GREENSBORO, NC – We wanted to know how people were feeling about America; what did they love about the country?

Walking down the streets of downtown Greensboro, a few people stopped and gave a light sigh at the question.

“I guess it’s just the ability to voice your opinion. The ability to like something, dislike something and be okay. I mean, we all have different opinions but at the end of the day we all have to live together,” said Jurita.

Nathan, a passerby said, “We’re able to find a way to come together, put differences aside, move forward.”

But when asking people how they felt, a saxophone and trumpets sounded in the air. Music bounced off the sides of buildings in the heart of the city.

A group of UNCG students were standing on a corner, happily playing jazz music as people walked and drove by.

“What makes America great?” said Andrew Sanchez. “It’s a four letter word. Jazz.”

The band- with no name, decided to take the streets one day after the election to play music to lift people’s spirits and show unity.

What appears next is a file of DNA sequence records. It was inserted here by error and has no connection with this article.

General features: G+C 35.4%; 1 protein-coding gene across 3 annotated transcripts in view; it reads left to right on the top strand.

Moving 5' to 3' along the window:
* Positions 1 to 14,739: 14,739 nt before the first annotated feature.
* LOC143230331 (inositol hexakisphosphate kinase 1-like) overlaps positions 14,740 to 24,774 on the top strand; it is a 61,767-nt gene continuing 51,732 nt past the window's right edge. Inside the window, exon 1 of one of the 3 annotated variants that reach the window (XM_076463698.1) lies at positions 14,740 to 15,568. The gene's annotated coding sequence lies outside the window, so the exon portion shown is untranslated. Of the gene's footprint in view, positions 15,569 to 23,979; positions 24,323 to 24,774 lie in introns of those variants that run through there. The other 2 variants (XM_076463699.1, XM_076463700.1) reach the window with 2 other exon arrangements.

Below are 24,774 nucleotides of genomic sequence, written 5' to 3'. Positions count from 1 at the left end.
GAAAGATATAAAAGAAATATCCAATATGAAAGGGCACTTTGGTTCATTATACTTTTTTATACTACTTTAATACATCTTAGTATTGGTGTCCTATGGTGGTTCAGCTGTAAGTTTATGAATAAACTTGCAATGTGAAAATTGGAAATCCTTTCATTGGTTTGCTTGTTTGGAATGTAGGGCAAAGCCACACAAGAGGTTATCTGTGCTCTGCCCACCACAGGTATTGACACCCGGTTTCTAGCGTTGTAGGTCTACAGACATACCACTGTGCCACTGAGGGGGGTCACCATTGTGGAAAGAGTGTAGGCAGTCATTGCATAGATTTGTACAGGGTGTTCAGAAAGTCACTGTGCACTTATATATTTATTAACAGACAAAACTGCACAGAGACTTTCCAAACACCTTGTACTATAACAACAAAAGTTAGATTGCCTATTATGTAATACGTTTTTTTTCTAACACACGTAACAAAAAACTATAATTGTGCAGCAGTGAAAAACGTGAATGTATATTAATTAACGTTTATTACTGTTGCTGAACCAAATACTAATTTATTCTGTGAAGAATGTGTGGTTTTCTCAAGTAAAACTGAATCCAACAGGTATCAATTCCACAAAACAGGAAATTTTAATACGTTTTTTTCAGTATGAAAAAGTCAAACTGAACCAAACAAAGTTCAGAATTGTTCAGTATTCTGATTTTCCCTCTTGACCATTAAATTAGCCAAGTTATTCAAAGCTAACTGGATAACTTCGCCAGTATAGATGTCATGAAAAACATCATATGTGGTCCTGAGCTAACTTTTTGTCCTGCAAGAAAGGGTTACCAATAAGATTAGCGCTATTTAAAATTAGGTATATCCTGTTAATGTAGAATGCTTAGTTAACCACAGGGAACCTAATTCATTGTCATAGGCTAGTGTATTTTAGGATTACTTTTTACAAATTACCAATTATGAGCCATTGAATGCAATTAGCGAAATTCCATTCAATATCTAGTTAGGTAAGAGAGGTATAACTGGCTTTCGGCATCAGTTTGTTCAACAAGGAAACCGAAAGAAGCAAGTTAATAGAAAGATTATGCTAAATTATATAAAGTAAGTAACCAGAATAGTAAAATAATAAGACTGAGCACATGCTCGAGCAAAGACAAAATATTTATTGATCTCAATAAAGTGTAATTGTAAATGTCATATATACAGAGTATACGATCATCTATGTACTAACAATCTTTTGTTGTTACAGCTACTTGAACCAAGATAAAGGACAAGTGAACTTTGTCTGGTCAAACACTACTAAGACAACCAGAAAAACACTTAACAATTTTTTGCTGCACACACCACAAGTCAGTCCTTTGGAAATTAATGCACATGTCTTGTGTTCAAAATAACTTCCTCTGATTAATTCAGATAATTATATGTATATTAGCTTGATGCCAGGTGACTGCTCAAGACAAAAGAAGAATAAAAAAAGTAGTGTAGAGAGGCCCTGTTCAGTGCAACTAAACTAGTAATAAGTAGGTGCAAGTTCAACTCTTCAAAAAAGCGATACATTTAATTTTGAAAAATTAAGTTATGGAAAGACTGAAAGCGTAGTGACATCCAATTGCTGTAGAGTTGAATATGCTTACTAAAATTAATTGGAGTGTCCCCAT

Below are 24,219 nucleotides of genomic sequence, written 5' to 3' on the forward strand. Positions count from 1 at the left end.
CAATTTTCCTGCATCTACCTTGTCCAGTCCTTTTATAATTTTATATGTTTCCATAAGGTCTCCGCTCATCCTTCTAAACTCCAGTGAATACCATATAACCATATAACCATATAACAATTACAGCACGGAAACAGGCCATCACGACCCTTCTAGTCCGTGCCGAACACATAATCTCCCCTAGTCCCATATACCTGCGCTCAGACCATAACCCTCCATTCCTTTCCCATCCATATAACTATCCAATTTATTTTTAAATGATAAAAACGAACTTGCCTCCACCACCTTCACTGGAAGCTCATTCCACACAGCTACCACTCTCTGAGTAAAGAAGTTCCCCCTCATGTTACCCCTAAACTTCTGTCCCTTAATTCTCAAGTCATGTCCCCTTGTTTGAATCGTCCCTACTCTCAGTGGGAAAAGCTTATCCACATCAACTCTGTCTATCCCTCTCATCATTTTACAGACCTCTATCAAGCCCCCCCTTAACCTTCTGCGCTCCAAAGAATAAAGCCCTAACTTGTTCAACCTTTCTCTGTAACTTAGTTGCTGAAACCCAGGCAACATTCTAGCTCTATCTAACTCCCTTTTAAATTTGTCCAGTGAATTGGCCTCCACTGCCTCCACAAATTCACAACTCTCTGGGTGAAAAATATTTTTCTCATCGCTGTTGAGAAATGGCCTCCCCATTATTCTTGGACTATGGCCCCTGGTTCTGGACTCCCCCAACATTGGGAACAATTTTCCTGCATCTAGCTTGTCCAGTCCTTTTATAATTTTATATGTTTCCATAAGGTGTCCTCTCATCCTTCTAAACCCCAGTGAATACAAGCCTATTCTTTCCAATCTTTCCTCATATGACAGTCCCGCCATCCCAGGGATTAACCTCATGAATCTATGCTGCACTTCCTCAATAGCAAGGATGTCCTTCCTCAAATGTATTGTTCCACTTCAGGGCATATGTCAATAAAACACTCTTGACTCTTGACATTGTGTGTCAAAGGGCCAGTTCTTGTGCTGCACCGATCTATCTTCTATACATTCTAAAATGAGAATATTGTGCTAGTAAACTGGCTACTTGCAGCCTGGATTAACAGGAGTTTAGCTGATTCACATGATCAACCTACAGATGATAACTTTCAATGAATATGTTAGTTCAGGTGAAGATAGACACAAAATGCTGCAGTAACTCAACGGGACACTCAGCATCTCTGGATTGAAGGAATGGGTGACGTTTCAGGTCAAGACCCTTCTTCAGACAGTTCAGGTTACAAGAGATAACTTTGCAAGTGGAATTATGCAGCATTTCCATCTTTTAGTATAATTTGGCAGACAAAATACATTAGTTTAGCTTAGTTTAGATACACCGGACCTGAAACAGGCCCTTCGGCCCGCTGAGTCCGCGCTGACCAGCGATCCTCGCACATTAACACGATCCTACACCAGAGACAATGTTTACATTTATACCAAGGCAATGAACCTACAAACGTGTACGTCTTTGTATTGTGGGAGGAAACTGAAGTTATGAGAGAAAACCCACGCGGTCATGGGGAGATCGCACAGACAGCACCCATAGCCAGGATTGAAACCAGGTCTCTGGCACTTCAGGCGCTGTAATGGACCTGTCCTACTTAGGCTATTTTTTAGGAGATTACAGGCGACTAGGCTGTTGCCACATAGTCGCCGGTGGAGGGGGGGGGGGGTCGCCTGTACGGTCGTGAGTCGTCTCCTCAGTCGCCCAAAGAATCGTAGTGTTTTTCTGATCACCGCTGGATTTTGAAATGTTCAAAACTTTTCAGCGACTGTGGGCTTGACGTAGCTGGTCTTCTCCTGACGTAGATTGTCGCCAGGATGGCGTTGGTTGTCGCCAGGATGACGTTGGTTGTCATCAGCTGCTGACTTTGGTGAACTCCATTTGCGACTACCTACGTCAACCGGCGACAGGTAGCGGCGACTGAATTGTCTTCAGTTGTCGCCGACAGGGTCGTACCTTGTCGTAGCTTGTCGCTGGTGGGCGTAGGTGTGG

“Jazz teaches us how to communicate with each other. It teaches democracy,” said Sanchez.

After playing ‘When The Saints Go Marching In’, Sanchez added, “Everyone in the group knows their role. There’s a person that plays the melody, there’s a person that plays harmony. There’s a person that plays counter-melody, people that play rhythm. All these people are so very important in creating this beautiful art form and this one result.”

Jazz music started in the late 19th century as, in the simplest of terms, a mix of European classical music and African slave folks songs. It’s considered America’s oldest art form, as the genre is hard to define and changes constantly throughout the decades and among different musicians.

Perhaps, it’s the best way to show a musical form of unity.

“No matter who you were rooting for in this election, this is the music that reminds us why this country is so great,” Sanchez explained. “We can still come together and rejoice and have a beautiful time together.”